The case of the disappearing qwerty
Dear Amazon: So I broke down this Christmas and bought one of your Kindle thingamabobs. Time, age, and retinas being what they are, it was one of those DX jobbers with the 9-inch screen. Now, I have grown up in the time period in which “planned obsolescence” went from a business school concept to subject matter for Vegas comedians to earnest PBS documentaries to a way of life. We have grown sadly accustomed to creeping shoddiness in our devices, and it seems to be creeping at a much faster rate than it used to creep. Time was, you’d buy a Corvair and get five decent years out of it before the axles fell out on the highway. (Of course, if your Corvair was nudged by a high breeze, then it would happen sooner.) Not to put too fine a point on it, but I am now on my third Kindle since Christmas. This has become quite the pain in the Corvair. I mean, how often in one lifetime should someone have to download Teddy Roosevelt’s memoirs of his days in Cuba? (Hey, it’s free.) The problem is that the letters on the keyboard keep wearing off, requiring the user to have an instinctive familiarity with our ol’ pal qwerty, something that can be said with confidence only of retired typists and certain superannuated reporter-creatures. Seriously, though, how hard is it to find, you know, paint that stays legible for longer than a month? Maybe you can buy some on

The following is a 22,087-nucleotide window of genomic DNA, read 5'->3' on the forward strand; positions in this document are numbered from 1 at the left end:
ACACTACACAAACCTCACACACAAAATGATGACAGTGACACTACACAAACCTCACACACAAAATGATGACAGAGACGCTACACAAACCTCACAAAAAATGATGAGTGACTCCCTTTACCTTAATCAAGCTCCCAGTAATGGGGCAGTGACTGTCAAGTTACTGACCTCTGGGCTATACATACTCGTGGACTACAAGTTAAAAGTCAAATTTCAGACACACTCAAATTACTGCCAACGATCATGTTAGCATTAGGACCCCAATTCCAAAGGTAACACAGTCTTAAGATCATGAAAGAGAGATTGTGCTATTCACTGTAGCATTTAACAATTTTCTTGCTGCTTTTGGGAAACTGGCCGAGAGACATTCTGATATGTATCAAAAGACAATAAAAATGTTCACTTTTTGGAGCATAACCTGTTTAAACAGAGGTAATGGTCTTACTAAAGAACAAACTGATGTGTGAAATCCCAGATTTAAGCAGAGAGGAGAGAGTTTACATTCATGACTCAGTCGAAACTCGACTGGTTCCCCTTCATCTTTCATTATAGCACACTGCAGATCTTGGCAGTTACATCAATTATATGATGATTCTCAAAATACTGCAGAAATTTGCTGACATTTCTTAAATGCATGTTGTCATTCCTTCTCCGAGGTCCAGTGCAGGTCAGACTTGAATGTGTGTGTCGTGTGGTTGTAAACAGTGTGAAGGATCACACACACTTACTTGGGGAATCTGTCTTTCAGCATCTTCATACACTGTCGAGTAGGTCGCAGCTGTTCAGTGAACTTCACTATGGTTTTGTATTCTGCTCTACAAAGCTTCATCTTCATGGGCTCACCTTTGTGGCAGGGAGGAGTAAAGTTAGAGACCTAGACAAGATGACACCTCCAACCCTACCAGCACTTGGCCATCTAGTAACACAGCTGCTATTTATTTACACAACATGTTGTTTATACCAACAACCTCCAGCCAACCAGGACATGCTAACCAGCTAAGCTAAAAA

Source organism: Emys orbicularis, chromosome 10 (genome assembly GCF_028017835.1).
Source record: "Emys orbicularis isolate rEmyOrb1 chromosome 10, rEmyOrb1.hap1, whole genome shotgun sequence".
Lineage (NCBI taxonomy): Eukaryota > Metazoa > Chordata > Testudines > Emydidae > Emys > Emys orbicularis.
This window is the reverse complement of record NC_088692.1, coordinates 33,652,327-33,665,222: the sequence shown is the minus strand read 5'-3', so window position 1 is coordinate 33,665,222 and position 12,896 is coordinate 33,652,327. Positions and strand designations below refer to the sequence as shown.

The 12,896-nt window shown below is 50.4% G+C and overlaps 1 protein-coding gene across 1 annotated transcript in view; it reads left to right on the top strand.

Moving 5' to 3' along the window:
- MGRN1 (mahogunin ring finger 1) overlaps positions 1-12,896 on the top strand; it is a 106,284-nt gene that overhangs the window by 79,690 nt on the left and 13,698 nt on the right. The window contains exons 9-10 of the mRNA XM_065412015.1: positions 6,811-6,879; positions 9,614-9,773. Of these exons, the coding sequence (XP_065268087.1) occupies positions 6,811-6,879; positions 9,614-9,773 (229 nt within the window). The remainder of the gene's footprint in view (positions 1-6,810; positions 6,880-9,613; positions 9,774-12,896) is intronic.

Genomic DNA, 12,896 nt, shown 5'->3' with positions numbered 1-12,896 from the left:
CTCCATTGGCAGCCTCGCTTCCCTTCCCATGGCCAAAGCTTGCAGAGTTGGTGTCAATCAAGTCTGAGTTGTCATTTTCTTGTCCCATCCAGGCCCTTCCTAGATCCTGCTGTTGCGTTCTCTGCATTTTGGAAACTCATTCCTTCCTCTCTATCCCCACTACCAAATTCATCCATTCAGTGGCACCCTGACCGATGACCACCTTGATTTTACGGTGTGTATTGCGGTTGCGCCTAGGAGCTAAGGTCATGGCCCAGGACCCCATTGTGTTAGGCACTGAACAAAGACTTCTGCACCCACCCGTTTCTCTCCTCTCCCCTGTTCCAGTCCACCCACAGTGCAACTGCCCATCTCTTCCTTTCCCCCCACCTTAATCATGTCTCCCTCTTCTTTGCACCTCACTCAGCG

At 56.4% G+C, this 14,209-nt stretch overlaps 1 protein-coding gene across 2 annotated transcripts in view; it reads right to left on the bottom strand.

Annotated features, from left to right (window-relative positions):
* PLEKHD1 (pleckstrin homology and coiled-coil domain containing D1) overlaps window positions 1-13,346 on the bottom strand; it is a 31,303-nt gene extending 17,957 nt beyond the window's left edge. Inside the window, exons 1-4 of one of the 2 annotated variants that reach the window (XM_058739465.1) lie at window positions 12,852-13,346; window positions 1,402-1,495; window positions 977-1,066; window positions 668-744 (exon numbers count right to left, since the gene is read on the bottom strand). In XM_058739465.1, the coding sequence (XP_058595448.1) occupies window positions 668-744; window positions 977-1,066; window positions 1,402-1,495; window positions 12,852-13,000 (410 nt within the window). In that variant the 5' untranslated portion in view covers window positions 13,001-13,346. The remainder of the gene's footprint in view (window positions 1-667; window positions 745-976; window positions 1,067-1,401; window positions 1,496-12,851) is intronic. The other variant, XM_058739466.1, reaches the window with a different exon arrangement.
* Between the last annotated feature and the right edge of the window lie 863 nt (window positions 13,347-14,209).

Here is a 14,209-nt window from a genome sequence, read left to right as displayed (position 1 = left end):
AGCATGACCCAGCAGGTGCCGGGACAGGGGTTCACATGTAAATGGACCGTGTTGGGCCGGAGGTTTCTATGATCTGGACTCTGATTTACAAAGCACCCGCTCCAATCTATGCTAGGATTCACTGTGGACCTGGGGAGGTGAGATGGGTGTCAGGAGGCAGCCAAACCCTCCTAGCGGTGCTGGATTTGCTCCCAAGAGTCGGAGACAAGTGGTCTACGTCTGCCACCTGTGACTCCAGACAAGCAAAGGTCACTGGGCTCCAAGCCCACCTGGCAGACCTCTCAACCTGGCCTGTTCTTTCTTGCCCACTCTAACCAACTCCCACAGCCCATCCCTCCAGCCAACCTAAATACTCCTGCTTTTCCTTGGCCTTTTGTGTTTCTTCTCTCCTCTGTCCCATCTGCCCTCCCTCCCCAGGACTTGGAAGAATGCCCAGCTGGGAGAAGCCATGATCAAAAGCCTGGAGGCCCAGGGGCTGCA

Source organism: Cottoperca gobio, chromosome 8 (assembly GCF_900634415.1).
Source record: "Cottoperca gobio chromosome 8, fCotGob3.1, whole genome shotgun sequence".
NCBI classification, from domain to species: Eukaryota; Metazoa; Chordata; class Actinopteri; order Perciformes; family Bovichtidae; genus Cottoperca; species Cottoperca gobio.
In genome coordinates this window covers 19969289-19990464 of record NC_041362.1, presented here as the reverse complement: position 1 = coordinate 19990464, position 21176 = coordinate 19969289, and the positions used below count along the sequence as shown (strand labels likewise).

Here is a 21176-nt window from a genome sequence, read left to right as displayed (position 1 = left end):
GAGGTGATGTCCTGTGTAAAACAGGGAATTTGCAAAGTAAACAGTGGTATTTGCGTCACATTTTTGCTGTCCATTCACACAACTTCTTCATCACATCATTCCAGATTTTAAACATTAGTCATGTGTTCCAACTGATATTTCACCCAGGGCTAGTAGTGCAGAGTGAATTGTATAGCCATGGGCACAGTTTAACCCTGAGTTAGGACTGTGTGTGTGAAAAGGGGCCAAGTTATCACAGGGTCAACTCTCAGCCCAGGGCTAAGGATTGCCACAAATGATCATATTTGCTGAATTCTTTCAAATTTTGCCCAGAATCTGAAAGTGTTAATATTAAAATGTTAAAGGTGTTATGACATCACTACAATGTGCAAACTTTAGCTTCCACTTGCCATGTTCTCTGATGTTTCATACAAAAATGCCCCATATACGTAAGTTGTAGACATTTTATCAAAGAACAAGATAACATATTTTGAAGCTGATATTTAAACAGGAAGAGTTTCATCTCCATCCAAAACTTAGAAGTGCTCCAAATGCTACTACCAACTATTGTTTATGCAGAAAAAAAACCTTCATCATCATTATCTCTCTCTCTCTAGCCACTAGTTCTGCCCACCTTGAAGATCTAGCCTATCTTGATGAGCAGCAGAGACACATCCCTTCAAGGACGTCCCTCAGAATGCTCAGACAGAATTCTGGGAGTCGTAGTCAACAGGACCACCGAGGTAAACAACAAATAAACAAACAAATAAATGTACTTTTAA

Charles P. Pierce can be reached at email@example.com.